Pioneering solar power entrepreneur Williams (Chasing the Sun: Solar Adventures Around the World, 2005) chronicles how he left journalism to become an advocate for the distribution of solar energy around the world.
In 1979, the author was invited to join President Jimmy Carter's newly formed Department of Energy to help promote the use of solar power. At the time, nuclear power was still in the ascendancy, and the program did not take off. Nonetheless, five years after Carter left office, “the country was using 15 percent less electricity…[due to] government sponsored energy saving programs.” This was the beginning of the author’s dream to transform the lives of the billions of people living in the developing sector who lacked access to electricity—by making it possible for them to purchase individual solar installations. Since the cost of extending the electric grid to these remote villages was prohibitive, photovoltaic cells would be competitive, and they would not “[destroy] the global environment.” Williams developed a plan to set up a nonprofit organization that would be a pilot program to demonstrate the feasibility of his vision. His job would be to solicit funds and then look for countries where he could apply his “concept of small-is-beautiful solar power for householders” and recruit locals to run the project. In 1990, he launched the Solar Electric Light Fund, which sold solar installations at cost, with grants from the World Bank, the Rockefeller Brothers Fund and other major philanthropic institutions. This pilot project succeeded brilliantly in proving the viability of a commercial market for solar energy in the developing sector, and it laid the basis for major government-sponsored programs in India and China. Today, with the reduced cost of photovoltaic cells, “America is now the world's fifth-biggest solar market, after Germany, Spain, Italy, and China.”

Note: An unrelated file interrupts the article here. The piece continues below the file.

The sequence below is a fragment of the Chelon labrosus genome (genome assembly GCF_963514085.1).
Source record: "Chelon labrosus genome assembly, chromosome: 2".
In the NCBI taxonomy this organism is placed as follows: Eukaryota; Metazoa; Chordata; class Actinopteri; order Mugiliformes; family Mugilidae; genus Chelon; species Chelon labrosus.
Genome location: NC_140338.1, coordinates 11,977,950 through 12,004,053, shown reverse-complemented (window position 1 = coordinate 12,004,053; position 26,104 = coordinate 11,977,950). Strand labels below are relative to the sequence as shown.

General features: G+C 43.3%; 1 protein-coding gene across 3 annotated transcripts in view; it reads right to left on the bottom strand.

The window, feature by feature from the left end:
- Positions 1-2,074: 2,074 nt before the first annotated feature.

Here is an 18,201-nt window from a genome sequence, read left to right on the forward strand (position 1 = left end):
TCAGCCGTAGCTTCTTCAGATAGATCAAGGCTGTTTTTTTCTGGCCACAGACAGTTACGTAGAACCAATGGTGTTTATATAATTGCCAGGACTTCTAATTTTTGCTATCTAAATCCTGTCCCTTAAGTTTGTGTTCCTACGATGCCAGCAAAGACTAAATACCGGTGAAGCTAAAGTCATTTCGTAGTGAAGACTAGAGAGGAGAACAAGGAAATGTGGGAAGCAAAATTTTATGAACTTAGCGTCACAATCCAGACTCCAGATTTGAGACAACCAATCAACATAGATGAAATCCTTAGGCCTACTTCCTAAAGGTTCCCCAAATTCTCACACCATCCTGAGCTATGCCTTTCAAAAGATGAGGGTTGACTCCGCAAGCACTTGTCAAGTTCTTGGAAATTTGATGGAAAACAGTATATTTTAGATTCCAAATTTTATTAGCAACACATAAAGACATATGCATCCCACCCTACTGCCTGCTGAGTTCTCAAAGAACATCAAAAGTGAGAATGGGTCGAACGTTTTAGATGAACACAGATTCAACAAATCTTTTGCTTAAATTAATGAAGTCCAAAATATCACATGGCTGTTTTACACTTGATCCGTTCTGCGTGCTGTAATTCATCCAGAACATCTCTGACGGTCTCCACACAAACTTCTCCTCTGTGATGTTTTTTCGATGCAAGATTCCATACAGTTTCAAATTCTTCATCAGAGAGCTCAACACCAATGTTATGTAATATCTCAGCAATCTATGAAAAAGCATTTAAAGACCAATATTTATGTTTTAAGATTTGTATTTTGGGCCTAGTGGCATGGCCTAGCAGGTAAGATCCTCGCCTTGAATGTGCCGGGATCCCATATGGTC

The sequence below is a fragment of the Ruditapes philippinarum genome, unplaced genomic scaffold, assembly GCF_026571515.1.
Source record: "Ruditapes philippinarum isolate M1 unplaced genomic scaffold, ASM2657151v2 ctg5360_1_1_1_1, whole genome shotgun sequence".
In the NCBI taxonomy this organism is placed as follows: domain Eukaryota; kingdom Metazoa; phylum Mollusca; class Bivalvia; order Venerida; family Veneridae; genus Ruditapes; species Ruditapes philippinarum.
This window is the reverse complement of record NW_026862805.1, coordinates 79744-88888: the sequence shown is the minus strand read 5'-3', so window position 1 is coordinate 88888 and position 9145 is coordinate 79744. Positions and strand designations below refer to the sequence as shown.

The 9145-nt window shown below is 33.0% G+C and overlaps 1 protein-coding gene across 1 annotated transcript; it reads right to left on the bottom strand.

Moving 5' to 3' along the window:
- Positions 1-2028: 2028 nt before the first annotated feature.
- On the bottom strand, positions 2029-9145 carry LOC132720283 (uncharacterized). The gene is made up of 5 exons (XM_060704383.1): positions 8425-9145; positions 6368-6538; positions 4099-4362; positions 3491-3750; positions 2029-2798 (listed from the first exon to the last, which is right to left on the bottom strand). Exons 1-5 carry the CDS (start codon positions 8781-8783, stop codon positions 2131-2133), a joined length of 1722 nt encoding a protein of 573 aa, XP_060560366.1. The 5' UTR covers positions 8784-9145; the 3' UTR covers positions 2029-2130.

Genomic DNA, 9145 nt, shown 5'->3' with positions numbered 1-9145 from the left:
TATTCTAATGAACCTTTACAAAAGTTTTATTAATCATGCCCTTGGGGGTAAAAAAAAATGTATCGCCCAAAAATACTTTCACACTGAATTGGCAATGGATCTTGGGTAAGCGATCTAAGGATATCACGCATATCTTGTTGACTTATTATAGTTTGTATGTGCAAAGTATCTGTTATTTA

An engaging state of the union by an important leader in solar power.